Sunday, December 20, 2020

Rich Lowry: No, Edward Snowden Doesn’t Remotely Deserve A Pardon From President Trump

Rich Lowry offers his take on a pardon for Edward Snowden in his column at the New York Post. 

No one will ever accuse President Trump of being overly careful in his exercise of his pardon power. 

So it makes sense that advocates of Edward Snowden, the man responsible for the most damaging classified leak in US history, are mounting a last-minute push to get the president who pardoned Sheriff Joe and Roger Stone to issue his most outrageous and indefensible pardon yet.

It’s a transpartisan alliance. Glenn Greenwald, Snowden’s journalistic partner and foremost advocate, has, of course, been banging the drum. Rose McGowan has urged Trump to be “punk as f - - -” and pardon Snowden in defiance of “DC Cult Leaders a k a politicians” who “hate the truth.” 

Renegade Democratic Rep. Tulsi Gabbard is on board, as are libertarian Trump loyalists Rand Paul and Matt Gaetz. 

As Trump’s presidency winds down and his clout on Capitol Hill diminishes, his sweeping power to grant clemency will be even more alluring to him, and he said over the summer that he’s considering a Snowden pardon. 

If the pardon can be sold to Trump as a way to stick it to the Deep State on his way out the door, anything is possible. Why go to the trouble of firing CIA Director Gina Haspel or FBI Director Christopher Wray if he can signal his contempt for their ilk by bringing a bête noire of the US national-security apparatus in from the cold with a stroke of his pen?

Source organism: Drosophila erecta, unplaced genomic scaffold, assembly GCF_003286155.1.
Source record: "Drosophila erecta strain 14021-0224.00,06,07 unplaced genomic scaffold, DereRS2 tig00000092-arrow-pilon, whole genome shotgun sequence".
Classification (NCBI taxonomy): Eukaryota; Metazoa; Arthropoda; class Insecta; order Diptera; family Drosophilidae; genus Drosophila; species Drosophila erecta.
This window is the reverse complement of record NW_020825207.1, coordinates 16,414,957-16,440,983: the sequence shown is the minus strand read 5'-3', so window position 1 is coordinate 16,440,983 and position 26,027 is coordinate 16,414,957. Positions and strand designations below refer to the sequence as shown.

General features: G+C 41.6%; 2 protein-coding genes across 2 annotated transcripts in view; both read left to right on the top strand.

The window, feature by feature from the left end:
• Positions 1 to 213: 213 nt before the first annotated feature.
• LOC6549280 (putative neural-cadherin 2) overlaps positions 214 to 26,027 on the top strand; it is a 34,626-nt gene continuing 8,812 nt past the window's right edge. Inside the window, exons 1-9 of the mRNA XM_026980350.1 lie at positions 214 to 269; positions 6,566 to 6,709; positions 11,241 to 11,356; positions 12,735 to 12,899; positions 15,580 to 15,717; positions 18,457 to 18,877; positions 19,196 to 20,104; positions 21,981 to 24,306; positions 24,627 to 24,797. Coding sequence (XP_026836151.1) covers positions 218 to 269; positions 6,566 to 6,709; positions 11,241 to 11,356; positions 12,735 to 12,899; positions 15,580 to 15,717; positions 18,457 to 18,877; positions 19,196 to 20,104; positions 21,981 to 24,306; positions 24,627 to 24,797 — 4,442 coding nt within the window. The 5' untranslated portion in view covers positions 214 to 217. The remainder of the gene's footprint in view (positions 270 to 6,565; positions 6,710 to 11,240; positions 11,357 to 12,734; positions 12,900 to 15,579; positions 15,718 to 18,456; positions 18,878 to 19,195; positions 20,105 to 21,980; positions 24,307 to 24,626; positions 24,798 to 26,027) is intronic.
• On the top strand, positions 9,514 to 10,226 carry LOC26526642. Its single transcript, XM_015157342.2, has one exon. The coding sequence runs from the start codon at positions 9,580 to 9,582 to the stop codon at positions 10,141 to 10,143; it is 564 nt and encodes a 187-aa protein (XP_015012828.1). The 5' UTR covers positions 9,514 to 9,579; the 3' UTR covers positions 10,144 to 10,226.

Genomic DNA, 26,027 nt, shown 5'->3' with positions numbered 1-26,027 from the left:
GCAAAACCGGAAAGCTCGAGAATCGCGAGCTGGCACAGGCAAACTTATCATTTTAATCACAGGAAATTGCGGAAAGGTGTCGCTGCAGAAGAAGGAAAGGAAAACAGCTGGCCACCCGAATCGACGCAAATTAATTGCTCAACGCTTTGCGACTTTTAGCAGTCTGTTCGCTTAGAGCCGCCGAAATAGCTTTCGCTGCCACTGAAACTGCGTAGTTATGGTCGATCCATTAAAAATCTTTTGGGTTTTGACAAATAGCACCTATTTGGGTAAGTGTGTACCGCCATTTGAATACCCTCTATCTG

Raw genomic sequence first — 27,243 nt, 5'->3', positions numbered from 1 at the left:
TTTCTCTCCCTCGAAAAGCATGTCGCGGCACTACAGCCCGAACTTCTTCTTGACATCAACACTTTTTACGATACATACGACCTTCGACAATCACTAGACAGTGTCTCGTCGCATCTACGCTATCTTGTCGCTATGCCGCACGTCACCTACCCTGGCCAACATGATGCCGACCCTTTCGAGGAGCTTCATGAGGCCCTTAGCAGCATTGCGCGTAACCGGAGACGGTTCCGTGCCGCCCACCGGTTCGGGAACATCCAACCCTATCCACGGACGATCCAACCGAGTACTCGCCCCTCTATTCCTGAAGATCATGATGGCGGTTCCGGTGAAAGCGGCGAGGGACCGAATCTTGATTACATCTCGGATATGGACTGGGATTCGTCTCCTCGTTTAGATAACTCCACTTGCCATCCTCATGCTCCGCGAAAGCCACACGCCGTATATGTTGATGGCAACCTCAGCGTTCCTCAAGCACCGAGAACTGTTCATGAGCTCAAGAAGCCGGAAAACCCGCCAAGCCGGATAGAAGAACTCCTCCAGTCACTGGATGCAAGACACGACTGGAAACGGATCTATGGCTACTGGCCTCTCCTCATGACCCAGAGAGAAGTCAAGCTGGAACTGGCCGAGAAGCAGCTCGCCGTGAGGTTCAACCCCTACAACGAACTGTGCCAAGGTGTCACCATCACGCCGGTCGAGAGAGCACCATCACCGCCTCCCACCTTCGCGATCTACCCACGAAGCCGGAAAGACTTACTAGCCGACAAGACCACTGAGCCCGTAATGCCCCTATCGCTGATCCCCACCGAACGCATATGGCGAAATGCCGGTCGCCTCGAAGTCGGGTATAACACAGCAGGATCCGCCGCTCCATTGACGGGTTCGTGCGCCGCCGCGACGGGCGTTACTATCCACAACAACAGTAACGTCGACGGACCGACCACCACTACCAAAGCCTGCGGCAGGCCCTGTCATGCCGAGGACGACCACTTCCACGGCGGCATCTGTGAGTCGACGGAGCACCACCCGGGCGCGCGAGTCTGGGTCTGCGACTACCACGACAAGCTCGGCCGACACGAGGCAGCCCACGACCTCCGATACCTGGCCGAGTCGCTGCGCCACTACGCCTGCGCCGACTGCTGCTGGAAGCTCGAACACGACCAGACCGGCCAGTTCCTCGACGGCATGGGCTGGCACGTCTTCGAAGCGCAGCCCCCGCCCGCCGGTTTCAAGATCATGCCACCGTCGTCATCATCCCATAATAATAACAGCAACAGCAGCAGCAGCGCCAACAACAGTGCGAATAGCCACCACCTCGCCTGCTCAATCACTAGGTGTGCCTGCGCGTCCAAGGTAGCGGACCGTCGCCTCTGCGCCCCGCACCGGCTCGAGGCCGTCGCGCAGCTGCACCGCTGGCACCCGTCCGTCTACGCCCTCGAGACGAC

Working for a National Security Agency contractor, Snowden stole massive amounts of classified material and began sharing it with journalists in 2013. When the Justice Department filed criminal charges, he fled to Russia, which kindly provided him asylum and then permanent residency. 

Snowden is a self-styled whistle­blower. He says he was motivated by his constitutional qualms about an NSA bulk-data-collection program and his disgust with official deceptions about the program. 

None of this holds up. If Snowden wanted to be a genuine whistleblower, he could have pursued concerns about the NSA program through lawful avenues, instead of fleeing the country and purloining so many documents that authorities still can’t be sure how much he stole. 

…The Snowden disclosures were much more wide-ranging than the NSA program, in fact so wide-ranging that it’s almost impossible to keep track. 

It’s also naive to believe that Snowden was allowed to make a home in Vladimir Putin’s Russia without the government exploiting his trove of secrets. 

You can read the rest of the piece via the below link:

No, Edward Snowden doesn’t remotely deserve a pardon from President Trump ( 

You can also read my Washington Times piece on Snowdon via the below link:

Paul Davis On Crime: Edward Snowden's True Permanent Record: My Washington Times Piece On NSA Leaker Edward Snowden 

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